History suggests that science follows its own timetable, often producing results long after the politicians who approved the funding have left office. Yet curiosity without the prospect of imminent practical application is something biotech investors are increasingly loath to pay for. When the Nature study began, Diversa was on the cutting edge of “ethical bioprospecting”—searching the world for novel environments and enzymes. After merging with a biofuels company, it became Verenium last year, and shifted to the more prosaic task of making commercial enzymes involved in the development of products including animal feed, paper, and fuels.
David Weiner, the assistant director of enzyme technology at Verenium, gave me a tour of the labs, showing me what he calls the “giant funnel”—the process the company uses to sift through nature’s intellectual property for enzymes that can be converted to profits. “We’re not really interested in DNA,” he said, meaning that the focus is on an enzyme’s performance, not its origins.
Whereas the Joint Genome Institute began by sequencing the termite-gut DNA—learning about its underlying structure—and only then tried to identify what might be useful, Weiner’s colleagues threw all the material from the Costa Rican expedition directly into testing, using the funnel approach to separate the most-useful enzymes from the millions of useless ones. Researchers inserted gene fragments into lab bacteria that had been genetically “tamed” to produce whatever enzyme the fragments were programmed to make. They then tested those enzymes on cellulose, to see if they would attack it. Only the winners made it to sequencing. You might think of the Joint Genome Institute as a group of diligent librarians, studying every step along the way. In contrast, a Verenium senior researcher told me, the company takes a “Julia Child approach”—once it has thrown together the ingredients (like termite guts and cellulose), it turns its attention to the final product, with far less focus on the stages in between.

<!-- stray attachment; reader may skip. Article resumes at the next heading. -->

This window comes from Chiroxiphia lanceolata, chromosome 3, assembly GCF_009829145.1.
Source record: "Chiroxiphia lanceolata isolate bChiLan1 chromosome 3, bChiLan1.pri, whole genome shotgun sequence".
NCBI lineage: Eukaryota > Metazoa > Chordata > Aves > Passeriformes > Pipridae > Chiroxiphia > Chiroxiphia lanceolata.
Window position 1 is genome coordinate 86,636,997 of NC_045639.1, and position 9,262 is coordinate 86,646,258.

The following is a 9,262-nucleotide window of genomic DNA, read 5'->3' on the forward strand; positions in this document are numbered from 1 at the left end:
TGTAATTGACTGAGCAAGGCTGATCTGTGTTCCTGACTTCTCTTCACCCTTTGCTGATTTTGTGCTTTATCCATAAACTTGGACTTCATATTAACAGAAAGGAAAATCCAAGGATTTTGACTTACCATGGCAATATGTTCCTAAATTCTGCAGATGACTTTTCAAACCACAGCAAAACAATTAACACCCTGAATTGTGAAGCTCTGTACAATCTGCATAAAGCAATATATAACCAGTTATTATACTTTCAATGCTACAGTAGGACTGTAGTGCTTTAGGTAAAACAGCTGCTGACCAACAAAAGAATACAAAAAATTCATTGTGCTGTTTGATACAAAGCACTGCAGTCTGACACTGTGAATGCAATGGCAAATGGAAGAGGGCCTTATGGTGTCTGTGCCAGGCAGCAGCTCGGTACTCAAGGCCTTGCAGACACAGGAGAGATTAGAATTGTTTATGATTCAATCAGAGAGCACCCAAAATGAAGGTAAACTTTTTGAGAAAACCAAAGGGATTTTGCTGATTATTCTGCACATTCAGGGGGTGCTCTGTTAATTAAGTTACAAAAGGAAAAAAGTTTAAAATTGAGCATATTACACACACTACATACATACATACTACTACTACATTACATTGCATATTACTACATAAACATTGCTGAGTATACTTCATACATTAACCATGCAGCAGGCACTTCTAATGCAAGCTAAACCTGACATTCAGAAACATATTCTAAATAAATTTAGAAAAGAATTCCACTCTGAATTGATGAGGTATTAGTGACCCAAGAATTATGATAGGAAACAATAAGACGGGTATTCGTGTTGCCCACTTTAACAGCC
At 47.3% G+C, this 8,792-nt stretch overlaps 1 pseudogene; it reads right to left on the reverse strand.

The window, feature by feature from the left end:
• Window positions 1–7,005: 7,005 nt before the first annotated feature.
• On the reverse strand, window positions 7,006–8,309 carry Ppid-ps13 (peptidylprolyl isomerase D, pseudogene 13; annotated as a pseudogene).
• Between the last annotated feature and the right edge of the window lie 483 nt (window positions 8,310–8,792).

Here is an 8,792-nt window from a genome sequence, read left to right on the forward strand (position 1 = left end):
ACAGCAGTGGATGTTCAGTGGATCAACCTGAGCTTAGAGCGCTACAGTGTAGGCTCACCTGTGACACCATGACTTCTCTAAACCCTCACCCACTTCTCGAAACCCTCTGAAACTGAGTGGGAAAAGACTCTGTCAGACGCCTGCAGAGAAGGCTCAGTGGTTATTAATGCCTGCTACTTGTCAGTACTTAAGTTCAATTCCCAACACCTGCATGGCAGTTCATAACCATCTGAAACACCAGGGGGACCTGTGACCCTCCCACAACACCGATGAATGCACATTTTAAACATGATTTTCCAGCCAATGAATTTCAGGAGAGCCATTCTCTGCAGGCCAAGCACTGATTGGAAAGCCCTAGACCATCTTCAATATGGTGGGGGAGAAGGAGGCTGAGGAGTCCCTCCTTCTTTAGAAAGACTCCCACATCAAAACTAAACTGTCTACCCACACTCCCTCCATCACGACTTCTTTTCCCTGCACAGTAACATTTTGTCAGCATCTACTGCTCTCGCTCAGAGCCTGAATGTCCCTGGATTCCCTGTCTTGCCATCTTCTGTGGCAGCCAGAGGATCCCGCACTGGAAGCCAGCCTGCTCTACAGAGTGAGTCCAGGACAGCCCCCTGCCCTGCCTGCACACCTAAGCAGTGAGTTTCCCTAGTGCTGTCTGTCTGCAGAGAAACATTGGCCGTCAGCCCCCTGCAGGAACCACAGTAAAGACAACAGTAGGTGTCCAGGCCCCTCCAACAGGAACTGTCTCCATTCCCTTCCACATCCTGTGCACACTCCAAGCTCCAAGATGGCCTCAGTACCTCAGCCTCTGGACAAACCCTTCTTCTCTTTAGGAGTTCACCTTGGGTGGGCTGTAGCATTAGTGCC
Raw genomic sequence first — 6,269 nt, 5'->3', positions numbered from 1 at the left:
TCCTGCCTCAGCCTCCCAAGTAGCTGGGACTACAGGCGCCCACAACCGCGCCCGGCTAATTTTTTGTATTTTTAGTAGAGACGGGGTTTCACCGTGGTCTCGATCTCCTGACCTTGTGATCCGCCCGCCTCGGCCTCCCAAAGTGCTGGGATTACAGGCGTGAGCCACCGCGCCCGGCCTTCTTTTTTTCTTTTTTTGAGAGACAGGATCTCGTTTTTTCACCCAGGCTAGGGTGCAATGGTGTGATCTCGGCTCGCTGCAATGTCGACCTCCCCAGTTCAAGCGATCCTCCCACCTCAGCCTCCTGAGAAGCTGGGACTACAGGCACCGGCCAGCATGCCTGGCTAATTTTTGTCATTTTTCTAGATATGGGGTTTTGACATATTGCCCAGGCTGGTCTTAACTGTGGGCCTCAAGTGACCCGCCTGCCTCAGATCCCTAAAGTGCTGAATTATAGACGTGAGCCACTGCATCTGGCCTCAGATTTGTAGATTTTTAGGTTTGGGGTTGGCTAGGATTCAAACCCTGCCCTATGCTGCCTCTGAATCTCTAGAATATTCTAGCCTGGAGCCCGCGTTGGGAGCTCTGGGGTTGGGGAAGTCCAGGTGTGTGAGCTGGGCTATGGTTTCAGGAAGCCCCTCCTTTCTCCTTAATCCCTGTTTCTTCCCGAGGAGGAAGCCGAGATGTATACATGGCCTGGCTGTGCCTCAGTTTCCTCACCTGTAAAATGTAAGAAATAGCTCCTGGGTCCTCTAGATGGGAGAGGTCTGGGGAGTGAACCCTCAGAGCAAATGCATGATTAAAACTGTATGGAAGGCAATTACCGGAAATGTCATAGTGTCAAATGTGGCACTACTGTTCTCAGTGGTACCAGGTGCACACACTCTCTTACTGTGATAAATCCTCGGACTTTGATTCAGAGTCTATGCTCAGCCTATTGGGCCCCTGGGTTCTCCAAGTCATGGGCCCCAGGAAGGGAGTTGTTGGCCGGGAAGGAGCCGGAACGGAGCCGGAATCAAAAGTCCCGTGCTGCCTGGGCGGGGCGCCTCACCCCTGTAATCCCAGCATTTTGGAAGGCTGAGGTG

Much of the action takes place in a machine—a type of robot, really—called the GigaMatrix. Clad in steel, the GigaMatrix looks like a copier from the late 1980s, with two flat TV monitors on top and a door on the side. It can screen up to a million enzymes at a go, easily exceeding in a single day the lifetime performance of a human lab tech. The GigaMatrix and other machines took the 500 or so most interesting enzymes from the termite gut and narrowed them down to fewer than 100 with potentially practical applications. Those were then tested for their effects on cellulose, modified, and inserted into “factory” bacteria trained to produce large quantities of enzymes while dining on cheap food, such as corn syrup. As the enzymes made their way through the process, every parameter of their growth and efficacy was measured. Only a small percentage proved powerful enough to merit continued investigation; these were stirred into multiple-enzyme “cocktails” to evaluate their speed and efficiency in combination. By the end, Weiner said, just a few enzymes remained in the running for further testing.
Geoff Hazlewood, a former senior vice president and now a consultant to Verenium, told me that the company has currently put aside studying termites for biofuels and has moved on to other potentially lucrative efforts. “You could screen ad nauseam,” he said, “but you can’t commit an infinite amount of resources.” Whatever the termites are doing may be too complicated and fragile to be useful in a large industrial process. There may be genius in the termite gut—Weiner calls it, admiringly, “a whole town”—but the wonders of symbiosis, in themselves, mean little to companies focused on the bottom line. “We want faster, cheaper, more efficient,” Weiner told me.